Van der Waals Equation Example 1

by Jules Bruno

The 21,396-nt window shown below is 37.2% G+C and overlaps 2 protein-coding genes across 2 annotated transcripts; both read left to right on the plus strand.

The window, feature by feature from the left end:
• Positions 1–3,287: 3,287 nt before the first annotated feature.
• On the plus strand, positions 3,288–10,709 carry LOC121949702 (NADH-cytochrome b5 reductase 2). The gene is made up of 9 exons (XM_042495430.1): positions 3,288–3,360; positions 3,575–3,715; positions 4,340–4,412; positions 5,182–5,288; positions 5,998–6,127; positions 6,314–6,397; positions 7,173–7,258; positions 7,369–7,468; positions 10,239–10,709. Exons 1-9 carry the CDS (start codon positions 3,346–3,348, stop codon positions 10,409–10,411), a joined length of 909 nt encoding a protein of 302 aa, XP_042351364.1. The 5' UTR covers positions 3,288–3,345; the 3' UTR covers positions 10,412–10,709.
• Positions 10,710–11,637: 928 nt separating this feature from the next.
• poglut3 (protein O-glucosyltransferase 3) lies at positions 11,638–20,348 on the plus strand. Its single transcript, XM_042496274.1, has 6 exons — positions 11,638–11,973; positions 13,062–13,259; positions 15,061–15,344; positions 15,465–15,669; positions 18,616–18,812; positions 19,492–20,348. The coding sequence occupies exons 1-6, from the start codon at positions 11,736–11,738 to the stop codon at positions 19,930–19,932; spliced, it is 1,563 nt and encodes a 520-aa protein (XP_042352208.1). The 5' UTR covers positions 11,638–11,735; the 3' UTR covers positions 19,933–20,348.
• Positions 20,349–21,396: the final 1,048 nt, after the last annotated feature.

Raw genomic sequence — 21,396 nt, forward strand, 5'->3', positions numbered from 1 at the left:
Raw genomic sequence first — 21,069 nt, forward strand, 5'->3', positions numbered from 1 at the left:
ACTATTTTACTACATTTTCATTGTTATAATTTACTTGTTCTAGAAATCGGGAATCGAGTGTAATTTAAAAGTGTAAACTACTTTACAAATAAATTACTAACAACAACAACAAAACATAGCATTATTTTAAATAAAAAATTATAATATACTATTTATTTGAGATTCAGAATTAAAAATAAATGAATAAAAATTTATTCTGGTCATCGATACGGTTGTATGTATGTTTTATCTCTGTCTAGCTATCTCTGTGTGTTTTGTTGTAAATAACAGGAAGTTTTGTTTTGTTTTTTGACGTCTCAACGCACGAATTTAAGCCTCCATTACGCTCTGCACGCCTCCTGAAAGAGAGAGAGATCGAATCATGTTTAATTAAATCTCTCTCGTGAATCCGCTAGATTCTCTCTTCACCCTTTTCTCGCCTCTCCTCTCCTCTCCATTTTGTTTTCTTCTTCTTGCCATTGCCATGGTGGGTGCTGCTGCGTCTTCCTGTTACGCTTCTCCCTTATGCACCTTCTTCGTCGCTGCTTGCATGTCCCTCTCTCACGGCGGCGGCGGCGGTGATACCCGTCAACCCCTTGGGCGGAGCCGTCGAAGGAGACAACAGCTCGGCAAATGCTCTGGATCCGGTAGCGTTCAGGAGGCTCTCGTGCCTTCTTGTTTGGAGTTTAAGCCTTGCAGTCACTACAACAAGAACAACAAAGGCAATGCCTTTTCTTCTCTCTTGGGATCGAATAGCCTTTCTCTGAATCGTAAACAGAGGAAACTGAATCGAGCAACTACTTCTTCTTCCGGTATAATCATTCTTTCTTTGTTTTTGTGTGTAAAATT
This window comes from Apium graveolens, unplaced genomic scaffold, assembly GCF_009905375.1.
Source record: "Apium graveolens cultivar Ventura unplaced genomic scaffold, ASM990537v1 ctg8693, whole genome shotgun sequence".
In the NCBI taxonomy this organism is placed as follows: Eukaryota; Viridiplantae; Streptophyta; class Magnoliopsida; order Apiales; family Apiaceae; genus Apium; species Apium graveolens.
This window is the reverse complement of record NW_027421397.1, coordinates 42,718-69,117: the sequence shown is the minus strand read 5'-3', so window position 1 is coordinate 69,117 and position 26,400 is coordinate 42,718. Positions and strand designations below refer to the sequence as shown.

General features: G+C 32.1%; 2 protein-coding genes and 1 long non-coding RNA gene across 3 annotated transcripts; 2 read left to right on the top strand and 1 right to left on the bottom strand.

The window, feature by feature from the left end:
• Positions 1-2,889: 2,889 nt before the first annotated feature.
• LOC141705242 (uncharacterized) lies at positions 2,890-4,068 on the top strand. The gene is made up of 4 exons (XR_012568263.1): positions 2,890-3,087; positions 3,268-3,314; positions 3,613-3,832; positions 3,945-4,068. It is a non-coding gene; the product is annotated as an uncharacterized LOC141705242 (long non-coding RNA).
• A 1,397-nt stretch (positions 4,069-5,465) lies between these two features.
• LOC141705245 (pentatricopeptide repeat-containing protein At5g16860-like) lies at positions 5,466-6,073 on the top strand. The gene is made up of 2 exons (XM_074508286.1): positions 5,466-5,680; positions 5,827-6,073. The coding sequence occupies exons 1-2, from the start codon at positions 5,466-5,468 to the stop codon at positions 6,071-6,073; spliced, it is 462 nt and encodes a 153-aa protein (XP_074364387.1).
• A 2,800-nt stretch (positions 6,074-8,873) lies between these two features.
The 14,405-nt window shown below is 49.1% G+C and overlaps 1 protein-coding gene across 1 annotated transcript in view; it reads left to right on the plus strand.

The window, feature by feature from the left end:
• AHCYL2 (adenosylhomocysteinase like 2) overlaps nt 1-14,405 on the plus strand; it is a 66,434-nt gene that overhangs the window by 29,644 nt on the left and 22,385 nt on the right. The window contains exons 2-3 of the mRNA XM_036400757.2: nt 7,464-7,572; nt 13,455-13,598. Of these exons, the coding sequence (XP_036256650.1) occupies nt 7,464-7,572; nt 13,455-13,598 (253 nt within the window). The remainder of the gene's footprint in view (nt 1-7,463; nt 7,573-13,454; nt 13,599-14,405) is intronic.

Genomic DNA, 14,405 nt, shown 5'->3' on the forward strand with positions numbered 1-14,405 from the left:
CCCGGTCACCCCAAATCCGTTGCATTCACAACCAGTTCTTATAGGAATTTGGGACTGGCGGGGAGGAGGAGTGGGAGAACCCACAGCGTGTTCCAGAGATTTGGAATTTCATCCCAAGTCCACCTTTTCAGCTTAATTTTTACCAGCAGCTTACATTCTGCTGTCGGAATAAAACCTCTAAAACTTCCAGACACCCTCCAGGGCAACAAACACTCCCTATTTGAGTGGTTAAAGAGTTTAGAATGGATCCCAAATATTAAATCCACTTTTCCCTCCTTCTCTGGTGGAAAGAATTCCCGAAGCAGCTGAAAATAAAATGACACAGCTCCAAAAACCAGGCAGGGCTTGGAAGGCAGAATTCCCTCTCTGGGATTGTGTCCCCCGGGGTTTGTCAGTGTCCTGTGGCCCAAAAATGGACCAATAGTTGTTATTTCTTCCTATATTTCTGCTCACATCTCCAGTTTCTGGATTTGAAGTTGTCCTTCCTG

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here. The example Question states using the Vander Waals equation determine the pressure of g oxygen gas in 250 ml graduated flask when the temperature is 50 degrees Celsius. Alright, So we're going to say the Vander Waals equation is pressure plus n squared times, a over V squared times volume minus end times B equals and are cheap. Now all we gotta do is plug in the values that we have. So we need to have the moles off oxygen. Remember, oxygen is diatonic. So one mole of 02 ways 32 g, though, too. So when we do that, we're gonna get our moles of 02 comes out as 20.6 to 5 moles of 02 volume has to be in leader. So that's 0.250 leaders and then temperature needs to be in Kelvin. So at 2 73 15, that gives us 3 23 points. 15 Kelvin. Since we're dealing with 02 in the charts up above, we would see that the a constant it comes out to 1. The B constant comes out 2. with this information, we plug it into the formula. All right, so let's see, we're looking for pressure, so we don't know it. So this is gonna be 0.6 to 5 squared times 1.360 divided by volume squared, which is 0.250 squared. And this is gonna be times volume, which is 0.250 minus moles, which is 0.6 to 5 times 0.318 And this is gonna equal. My moles are and t so, moles we wanna actually move all this out of the way. So we have space to write this out. So here are moles again. Come out to 0.6 to 5. So the Vander Waals equation related to the ideal gas law so are again is 0.8 to 06 and then temperatures 23 15 Kelvin, When I multiply these three together on this side, it comes out to be see, we're gonna multiply those out together. That comes out to be 16. 356 When I when I do this value minus these two multiplying, what I get is I'm going to get 0. Then when I work all of this out in here, this comes out to be 8. plus p. So now I need to isolate my P. So I'm gonna divide both sides here by 0. So plea P plus eight five equals 72.0 Subtract 85 from both sides. So P equals 63. atmospheres. So that would be the pressure of 02 when utilizing the Vander Wal's equation.